A Guest Post by Eric Fiedler, M.D. Note: Dr. Eric Fiedler is medical director of the Central Pennsylvania-based Advanced Center for Infertility and Reproductive Medicine. Portions of this correspondence were originally published in the Sunday Harrisburg Patriot News on February 21. Recent news reports concerning the questionable practices of the “Octomom” doctor, Michael Kamrava, M.D., underscore the importance of knowledgeable and ethical medical conduct in the treatment of infertility. As medical director of The Advanced Center for Infertility and Reproductive Medicine, RPC, one of Central Pennsylvania’s most respected fertility clinics, I am concerned that a similar situation could occur here in Pennsylvania.
A Guest Post by Eric Fiedler, M.D.
Note: Dr. Eric Fiedler is medical director of the Central Pennsylvania-based Advanced Center for Infertility and Reproductive Medicine. Portions of this correspondence were originally published in the Sunday Harrisburg Patriot News on February 21.
Recent news reports concerning the questionable practices of the “Octomom” doctor, Michael Kamrava, M.D., underscore the importance of knowledgeable and ethical medical conduct in the treatment of infertility. As medical director of The Advanced Center for Infertility and Reproductive Medicine, RPC, one of Central Pennsylvania’s most respected fertility clinics, I am concerned that a similar situation could occur here in Pennsylvania.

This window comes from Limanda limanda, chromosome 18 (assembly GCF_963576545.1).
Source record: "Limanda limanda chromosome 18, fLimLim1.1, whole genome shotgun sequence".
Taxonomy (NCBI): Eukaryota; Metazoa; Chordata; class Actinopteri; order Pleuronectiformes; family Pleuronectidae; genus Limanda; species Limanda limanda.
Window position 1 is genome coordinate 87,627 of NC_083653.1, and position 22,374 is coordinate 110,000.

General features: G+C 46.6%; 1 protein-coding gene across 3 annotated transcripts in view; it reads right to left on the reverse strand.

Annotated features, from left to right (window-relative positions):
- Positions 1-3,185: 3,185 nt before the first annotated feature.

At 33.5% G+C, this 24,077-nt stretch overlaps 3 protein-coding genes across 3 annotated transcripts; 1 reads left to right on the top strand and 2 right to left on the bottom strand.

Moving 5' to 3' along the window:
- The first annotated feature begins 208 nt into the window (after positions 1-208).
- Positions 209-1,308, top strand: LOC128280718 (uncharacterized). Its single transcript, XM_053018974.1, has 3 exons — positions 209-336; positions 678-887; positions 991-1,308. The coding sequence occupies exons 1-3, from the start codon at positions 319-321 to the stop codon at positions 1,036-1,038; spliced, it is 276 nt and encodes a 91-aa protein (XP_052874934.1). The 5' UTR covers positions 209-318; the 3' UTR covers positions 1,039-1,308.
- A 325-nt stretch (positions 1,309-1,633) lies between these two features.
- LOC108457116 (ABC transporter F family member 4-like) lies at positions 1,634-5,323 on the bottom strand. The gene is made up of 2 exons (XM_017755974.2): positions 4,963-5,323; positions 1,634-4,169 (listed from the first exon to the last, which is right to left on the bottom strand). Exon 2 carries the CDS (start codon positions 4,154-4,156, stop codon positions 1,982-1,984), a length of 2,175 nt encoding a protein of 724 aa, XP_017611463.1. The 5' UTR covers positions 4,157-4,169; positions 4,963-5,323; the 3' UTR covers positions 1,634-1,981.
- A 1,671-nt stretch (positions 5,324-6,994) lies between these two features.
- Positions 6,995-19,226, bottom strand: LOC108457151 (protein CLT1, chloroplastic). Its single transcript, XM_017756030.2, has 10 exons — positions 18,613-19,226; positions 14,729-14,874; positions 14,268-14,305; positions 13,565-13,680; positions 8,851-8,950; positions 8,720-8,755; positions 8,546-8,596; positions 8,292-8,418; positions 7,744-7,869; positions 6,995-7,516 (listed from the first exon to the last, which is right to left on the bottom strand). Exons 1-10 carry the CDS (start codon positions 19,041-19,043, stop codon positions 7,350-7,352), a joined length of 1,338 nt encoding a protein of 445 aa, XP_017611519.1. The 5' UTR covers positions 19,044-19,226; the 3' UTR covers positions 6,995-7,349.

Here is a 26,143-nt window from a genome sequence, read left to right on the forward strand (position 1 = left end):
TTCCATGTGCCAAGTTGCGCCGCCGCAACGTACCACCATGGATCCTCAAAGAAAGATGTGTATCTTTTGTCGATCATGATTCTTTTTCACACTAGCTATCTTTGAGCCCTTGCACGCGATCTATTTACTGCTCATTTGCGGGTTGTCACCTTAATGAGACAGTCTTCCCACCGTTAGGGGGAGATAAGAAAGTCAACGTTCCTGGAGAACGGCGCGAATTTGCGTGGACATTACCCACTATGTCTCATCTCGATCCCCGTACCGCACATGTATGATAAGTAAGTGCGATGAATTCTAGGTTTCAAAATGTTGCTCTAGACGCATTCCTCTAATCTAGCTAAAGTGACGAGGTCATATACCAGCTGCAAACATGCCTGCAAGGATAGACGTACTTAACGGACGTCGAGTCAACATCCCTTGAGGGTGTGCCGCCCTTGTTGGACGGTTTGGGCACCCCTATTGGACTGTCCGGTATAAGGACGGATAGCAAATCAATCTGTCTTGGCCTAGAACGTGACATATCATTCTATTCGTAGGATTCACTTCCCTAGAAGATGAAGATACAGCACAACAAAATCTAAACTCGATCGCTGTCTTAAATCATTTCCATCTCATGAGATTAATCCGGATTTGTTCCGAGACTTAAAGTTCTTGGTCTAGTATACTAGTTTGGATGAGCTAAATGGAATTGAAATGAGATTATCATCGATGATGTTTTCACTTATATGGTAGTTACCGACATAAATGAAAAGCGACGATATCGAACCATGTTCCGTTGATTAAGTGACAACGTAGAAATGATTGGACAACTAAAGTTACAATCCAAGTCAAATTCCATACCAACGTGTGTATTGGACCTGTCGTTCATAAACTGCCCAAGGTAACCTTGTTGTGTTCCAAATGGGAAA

While public interest has focused on Nadya Suleman, the Octomom case came about through the “far outside the box” practices of her fertility physician, Dr. Kamrava, and not the mother herself. Standard and safe medical practice in reproduction cases generally calls for the uterine placement of no more than two embryos, with the hope that one actually develops into a fetus. The transfer of more than two embryos in such a young woman, while believed by some to significantly increase the chances for a successful pregnancy, in fact mainly increases the chance of high order multiple pregnancy and its attendant risks for both mother and babies. Transfer of more than two embryos should never be undertaken without regard for the consequences of what happens if more than two embryos actually take hold and an accepted contingency plan is in place.
I can almost assure you that Dr. Kamrava never discussed these issues with Ms. Suleman, and that if he had conducted proper patient screening, she would have been referred for appropriate counseling before any further attempts at conception, considering her existing child rearing situation at home.